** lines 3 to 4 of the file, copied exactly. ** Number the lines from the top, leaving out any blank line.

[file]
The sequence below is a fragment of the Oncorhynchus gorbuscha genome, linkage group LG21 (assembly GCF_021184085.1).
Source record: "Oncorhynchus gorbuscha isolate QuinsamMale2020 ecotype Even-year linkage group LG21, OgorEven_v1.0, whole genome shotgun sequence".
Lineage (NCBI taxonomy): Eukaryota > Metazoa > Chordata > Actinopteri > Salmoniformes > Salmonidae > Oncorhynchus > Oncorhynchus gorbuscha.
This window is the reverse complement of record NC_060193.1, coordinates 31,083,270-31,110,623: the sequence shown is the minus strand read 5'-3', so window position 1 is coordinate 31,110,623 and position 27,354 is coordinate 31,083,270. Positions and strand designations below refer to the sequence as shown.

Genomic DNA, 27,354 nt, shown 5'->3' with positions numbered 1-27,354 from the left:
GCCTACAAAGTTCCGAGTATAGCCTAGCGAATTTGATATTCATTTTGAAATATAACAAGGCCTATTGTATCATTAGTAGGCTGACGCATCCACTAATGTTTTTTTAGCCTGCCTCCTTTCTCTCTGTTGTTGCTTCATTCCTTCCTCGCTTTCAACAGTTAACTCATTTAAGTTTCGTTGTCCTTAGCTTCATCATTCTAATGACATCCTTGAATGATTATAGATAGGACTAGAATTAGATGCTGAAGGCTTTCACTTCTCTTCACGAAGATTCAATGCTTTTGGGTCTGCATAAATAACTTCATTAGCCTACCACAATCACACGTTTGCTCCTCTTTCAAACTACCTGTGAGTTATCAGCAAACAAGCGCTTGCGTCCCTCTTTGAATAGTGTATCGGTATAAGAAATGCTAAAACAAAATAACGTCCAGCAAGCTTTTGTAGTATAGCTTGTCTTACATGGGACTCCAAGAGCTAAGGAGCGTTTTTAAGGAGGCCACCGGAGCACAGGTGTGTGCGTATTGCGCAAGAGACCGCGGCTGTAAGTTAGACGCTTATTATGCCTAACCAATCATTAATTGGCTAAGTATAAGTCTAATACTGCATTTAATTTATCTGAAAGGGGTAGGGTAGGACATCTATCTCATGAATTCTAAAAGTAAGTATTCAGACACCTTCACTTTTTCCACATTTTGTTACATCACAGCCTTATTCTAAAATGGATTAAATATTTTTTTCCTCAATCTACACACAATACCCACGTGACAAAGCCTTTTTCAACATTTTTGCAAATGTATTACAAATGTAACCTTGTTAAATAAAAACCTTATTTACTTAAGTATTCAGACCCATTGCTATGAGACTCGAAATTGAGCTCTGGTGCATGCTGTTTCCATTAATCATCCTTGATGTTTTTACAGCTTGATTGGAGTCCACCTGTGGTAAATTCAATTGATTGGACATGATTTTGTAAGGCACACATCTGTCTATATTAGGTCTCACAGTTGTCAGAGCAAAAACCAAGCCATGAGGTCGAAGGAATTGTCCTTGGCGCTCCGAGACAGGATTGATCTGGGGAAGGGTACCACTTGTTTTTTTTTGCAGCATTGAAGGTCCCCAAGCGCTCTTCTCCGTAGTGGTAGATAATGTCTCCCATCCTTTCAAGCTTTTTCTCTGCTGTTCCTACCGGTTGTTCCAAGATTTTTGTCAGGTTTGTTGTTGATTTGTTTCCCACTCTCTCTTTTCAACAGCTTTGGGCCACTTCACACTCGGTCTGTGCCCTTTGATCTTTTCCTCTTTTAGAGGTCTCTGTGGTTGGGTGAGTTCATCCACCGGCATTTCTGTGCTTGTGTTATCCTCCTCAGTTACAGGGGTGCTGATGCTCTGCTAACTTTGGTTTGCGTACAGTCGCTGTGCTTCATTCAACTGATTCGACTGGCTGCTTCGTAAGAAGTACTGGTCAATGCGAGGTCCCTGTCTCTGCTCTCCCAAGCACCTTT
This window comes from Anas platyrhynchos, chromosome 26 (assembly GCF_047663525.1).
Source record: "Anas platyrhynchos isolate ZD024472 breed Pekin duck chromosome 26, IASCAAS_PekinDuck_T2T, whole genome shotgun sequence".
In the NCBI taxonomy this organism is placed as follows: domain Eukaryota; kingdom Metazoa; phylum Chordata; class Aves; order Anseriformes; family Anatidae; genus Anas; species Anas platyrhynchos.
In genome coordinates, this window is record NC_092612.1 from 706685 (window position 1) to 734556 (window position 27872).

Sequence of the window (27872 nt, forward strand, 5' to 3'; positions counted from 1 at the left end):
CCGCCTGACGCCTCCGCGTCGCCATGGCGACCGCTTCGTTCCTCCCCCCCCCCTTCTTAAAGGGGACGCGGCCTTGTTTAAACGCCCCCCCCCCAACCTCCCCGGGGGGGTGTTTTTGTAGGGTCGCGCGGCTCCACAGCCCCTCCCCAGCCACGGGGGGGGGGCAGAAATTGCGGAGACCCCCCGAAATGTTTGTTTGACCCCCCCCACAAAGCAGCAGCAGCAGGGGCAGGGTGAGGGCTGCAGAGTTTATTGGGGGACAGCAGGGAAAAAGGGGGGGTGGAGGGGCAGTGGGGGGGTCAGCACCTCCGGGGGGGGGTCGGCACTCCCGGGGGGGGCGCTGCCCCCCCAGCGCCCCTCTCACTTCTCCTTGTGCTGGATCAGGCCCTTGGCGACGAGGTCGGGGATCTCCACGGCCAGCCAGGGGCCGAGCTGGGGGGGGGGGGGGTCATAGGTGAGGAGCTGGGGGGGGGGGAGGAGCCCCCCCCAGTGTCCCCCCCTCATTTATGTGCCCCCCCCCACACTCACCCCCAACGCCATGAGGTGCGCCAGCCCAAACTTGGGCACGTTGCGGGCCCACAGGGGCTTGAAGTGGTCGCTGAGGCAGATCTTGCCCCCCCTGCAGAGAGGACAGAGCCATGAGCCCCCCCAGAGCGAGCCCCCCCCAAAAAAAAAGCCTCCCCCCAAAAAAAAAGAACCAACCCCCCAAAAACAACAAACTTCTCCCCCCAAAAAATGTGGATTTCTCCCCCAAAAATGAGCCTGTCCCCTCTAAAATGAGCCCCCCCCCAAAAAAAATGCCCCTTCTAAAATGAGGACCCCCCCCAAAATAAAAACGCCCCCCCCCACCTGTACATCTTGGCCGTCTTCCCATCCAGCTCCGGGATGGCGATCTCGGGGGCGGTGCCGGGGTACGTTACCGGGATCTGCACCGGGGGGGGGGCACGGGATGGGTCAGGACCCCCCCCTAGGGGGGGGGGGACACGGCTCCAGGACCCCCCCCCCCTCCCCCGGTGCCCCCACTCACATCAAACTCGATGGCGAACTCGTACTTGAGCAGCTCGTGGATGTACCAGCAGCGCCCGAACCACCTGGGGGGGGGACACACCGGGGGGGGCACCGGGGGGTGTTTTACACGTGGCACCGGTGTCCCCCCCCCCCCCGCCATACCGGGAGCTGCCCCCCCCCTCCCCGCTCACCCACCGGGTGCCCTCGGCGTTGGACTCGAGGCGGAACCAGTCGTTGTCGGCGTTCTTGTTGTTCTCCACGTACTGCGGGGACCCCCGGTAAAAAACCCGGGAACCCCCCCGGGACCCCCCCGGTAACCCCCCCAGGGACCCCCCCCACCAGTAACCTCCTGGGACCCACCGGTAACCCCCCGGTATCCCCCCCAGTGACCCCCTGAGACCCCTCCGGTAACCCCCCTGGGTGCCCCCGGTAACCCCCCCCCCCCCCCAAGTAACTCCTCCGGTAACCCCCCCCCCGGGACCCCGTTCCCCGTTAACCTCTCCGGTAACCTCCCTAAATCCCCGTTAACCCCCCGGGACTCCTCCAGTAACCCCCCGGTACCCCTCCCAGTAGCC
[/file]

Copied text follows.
Lineage (NCBI taxonomy): Eukaryota > Metazoa > Chordata > Actinopteri > Salmoniformes > Salmonidae > Oncorhynchus > Oncorhynchus gorbuscha.
This window is the reverse complement of record NC_060193.1, coordinates 31,083,270-31,110,623: the sequence shown is the minus strand read 5'-3', so window position 1 is coordinate 31,110,623 and position 27,354 is coordinate 31,083,270. Positions and strand designations below refer to the sequence as shown.